1. Arrive late, coffee in hand. If you waltz into the office 20 minutes late, clutching a Starbucks cup, chances are it's not going to be well-received. If you're running short on time, skip the coffee shop and head to the office coffeemaker instead.
2. Dress inappropriately. Your boss doesn't want to feel like your parent, so she won't be thrilled if she has to regularly address your workwear. Keep things professional.
3. Regularly bring up your accomplishments. Patting your own back is fine every once in a while, but high-fiving yourself for every little victory is sure to frustrate both your co-workers and your boss. Save the boasting for your year-end review and always note your successes with a purpose — as in, say, while negotiating salary.
4. Say you'll "try" instead of you "will". When you're asked to finish something, that means you're expected to finish it. Form your responses carefully, as even small tweaks can have a huge effect. Instead of saying, "I'll try to get to that," nod and assure your boss by saying, "No problem, I will get to that as soon as I've finished this."
5. Ask personal questions. Your boss will offer personal information as she sees fit, so refrain from asking anything too intimate. Small talk is fine, of course, but remember to maintain professional boundaries during conversation.
6. Tattle on other employees. Most information finds its way through the grapevine, so chances are your boss will find out about any significant scandals from someone else. Nobody likes the office tattler — and telling your boss someone else's secrets would say more about your character than theirs.
7. Reply to all her tweets. You may be Facebook friends, but that doesn't mean you need to "like" every status or comment on every one of her pictures. Keep the interactions minimal so that you don't aggravate her with hourly notifications that say you've commented on five more of her photos.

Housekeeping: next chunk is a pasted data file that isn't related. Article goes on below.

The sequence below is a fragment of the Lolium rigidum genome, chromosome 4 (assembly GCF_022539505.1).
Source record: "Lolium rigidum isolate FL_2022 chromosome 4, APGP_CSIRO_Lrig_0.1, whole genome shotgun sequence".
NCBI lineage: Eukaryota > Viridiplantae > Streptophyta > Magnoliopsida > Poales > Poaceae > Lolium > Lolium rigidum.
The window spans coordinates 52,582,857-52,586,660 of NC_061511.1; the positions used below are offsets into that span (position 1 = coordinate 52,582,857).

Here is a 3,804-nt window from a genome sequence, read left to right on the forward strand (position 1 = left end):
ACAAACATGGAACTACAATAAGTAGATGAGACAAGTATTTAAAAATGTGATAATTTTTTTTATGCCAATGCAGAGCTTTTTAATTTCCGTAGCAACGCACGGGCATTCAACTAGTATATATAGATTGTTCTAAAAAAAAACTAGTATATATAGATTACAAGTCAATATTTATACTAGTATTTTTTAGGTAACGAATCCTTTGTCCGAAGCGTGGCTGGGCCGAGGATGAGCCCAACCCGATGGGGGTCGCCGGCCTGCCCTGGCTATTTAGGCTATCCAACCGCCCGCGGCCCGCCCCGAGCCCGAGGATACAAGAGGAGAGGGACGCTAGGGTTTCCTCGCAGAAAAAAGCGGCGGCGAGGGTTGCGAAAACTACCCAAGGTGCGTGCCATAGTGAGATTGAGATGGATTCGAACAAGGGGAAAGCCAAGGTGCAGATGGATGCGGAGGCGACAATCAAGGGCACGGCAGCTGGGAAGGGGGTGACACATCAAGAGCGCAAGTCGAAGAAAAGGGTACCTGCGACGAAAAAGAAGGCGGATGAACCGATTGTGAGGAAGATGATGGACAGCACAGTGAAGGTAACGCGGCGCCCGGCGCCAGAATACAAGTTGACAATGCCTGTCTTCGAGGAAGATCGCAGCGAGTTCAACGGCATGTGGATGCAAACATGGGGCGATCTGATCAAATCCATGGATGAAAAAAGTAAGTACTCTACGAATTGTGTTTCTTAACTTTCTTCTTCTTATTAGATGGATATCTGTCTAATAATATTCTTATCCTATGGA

8. Have a messy desk. Most bosses don't demand that your space be crystal clear, but they definitely don't expect it to be a mountain of loose paper, either. Maintain a neat desk to reflect a sense of responsibility.
9. Complain about the copy machine. The fax machine is beeping, the Internet is slow, and, frankly, the water cooler is a bit too warm. Your boss doesn't care, since she has much bigger things to worry about. Get in touch with the appropriate departments or try to fix the problems yourself.
10. Steal office supplies. Just because there's a closet full of printer paper doesn't mean you should stuff your purse with a packet or two. You'll lose your boss's trust if you snag supplies from the office — stealing is stealing, and she won't promote an employee who's known for taking things from the company.
11. Ignore phone calls and emails. If you regularly let your voicemail and email inboxes pile up, guess who's going to hear about it? Your boss. When you fail to respond, people will be forced to get a hold of her, and they definitely won't have anything nice to say about you.
12. Offer to help with anything and everything. Volunteer to support her when appropriate, but don't overdo it or you'll risk coming off as a brownnoser.
13. Make fun of her bad habits. The first time you teased her for skipping breakfast, she laughed. The 15th time, though, it may not be so funny. Be kind and keep sarcasm to a minimum so that you avoid accidentally offending her.
14. Ask for a raise before doing your research. It's smart to know your worth and ask for the appropriate pay, but only if you're backing up claims with real data. Keep a folder marked "Review" and file away any positive feedback throughout the year so that when the opportunity arises, you're prepared to discuss a pay raise.
15. Be all business, all the time. You're human, and so is she. Don't be a robot who shows up to the office, works, then leaves. Engage in conversation, make jokes, and don't be afraid to laugh. Fun has a place in the workplace, so allow yourself the space to enjoy your job and let your personality shine through.